Artwork-titles such as Finding Hope, Buckets of Dreams, Tjailatyd: At the end of an (dis)honest day’s work, and A Diamond is forever, clearly depict that the Eureka exhibition is a journey delving into artisanal mining in Kimberley.
The exhibition launched Wednesday (17/08) at the William Humphreys Art Gallery (Whag) in Kimberley. It is an interdisciplinary collaboration between the Northern Cape artist and public health physician, André Rose, and the Free State artist and University of the Free State associate professor, Janine Allen-Spies.
Rose invited Allen-Spies to participate in this project in which the researchers explore interdisciplinary and visual story telling methods to highlight various psychosocial and environmental issues surrounding mining communities in Kimberley. Storytelling is done through mulitdimensional and complexly formed artworks using a variety of art mediums.
Eureka is the name the first reported diamond discovered in South Africa, and alludes through Archimedes’s well-known exclamatory remark, a process of discovery.
In a walkabout during which the artists answered questions of art students who attended the art gallery’s exhibition of the Kimberley Art Centre, Allen-Spies drew a similarity between the artisanal miners and artists, saying both use a combination of engineering and imagination.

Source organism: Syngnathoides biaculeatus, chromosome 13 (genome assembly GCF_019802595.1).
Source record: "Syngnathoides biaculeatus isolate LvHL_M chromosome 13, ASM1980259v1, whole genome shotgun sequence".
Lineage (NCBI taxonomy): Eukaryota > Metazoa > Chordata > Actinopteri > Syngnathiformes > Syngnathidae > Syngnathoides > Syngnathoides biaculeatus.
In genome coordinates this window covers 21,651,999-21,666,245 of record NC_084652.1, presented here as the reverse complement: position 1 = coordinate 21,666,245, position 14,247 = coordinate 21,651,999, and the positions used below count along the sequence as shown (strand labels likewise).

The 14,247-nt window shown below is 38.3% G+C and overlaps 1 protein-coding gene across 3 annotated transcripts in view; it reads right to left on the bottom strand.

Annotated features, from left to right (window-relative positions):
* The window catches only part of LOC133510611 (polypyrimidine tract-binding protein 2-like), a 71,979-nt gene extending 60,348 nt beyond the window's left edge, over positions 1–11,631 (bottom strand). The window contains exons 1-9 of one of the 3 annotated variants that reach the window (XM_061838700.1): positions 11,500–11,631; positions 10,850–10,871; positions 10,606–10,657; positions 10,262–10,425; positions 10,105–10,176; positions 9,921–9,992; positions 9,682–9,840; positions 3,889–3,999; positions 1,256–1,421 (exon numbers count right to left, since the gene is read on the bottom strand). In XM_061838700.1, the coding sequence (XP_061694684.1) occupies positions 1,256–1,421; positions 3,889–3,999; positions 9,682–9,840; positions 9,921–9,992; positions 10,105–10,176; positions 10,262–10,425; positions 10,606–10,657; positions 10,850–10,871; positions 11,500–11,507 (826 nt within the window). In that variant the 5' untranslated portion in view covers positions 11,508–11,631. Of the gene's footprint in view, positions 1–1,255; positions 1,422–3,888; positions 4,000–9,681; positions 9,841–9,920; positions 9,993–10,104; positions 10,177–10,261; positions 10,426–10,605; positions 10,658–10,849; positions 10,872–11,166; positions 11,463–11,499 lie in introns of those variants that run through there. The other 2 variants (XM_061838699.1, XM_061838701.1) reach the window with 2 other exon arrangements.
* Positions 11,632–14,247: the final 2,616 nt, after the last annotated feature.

Rose said he intended to create a dreaminess with his photos by exposing the images on a film camera more than once, thereby building a layer into the artwork. “This speaks to the complexity of the question,” Rose remarked.
MC Roodt, curator at WHAG, said they are excited to host Eureka in the year when the museum celebrates its 70th year in existence.
“An exhibition like this truly legitimises the lived experience of undocumented workers, a larger and important community that is shaping Kimberley in numerous ways.”
Source: Noordkaap Bulletin
24 August 2022